Donald Trump keeps the country in suspended animation from time to time — trying to get through the current situation, waiting for the next one, without an ending, indefinitely.
People are waiting to see how the Republican primaries turn out. People are waiting for another election. And four times this spring and summer, people have waited for indictments, bookings, the reactions to the indictments and bookings and, surreally, the mug shot of Mr. Trump, framed in the same box as his fellow defendants’, framed in a phone screen on iMessage or Instagram.
In Fulton County, Ga., District Attorney Fani T. Willis’s indictment is the biggest yet, charging 19 people in a document aiming for the historical record and bringing them to Atlanta — the conclusion to months of indictments.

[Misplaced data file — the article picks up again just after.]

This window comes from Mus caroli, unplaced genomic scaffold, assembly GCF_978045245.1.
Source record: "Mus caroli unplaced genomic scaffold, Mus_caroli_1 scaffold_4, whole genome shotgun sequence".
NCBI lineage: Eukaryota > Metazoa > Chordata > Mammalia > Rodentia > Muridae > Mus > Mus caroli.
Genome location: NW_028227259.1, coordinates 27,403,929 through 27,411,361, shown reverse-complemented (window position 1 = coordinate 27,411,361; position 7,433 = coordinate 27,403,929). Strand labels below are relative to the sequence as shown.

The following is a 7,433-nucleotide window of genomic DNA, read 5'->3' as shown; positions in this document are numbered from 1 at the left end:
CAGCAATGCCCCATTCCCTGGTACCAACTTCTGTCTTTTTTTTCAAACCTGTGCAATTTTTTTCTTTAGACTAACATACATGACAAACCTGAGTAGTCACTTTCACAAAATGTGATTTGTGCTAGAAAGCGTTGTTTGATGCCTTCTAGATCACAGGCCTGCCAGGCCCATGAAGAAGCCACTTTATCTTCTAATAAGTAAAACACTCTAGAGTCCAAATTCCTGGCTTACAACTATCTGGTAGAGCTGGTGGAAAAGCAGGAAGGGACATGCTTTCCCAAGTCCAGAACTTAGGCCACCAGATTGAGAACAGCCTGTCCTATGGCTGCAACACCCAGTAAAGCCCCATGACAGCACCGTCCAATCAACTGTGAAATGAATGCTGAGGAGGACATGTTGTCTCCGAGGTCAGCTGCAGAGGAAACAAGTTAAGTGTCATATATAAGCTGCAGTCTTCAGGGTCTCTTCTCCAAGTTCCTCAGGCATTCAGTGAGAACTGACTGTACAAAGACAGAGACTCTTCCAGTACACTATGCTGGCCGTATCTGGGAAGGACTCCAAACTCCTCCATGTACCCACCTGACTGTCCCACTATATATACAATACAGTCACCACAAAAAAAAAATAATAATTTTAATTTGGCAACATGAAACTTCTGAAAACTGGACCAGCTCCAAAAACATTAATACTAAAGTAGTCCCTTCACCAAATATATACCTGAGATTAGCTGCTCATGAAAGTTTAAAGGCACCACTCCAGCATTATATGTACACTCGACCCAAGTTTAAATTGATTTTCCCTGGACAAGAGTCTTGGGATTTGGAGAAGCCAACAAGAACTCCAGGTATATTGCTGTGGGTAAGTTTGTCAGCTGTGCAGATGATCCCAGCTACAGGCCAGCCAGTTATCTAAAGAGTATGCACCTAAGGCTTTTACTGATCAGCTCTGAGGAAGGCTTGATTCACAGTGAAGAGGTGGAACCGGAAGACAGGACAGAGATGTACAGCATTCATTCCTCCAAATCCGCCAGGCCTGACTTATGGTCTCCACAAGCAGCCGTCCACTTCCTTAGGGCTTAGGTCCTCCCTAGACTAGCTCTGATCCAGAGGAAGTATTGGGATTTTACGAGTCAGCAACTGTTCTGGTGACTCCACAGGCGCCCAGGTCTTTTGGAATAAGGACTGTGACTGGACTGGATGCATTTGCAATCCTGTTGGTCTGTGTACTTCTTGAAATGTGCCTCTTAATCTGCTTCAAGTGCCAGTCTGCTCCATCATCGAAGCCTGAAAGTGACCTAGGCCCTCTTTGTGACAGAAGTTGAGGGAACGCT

The scenes outside courthouses and jails this summer during the Trump bookings have reflected that push-pull on people’s attention: to show up or not, to wait for news, to wait for the inevitable, to worry a little about how it will all go. Joshua Dudley Greer, a photographer, waited outside the Fulton County Jail on Thursday, capturing that in-real-life wait.
The deepest Trump fans have shown up for months; so have people thrilled to see the arrests. Members of the media end up just waiting to deliver the news they basically knew was coming. Maybe nothing captures the exhaustion of this process like late summer in the South, when the heat and humidity can press like a brick.
The tricky thing with the waiting, though, is that four indictments are just the beginning: The rhythms of this process, with the news and charges, almost somehow got familiar in 2023. But eventually we’ll be waiting for the next uncertainty, of the trials.
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Joshua Dudley Greer is a photographer and educator based in Atlanta. Katherine Miller is a staff writer and editor in Opinion.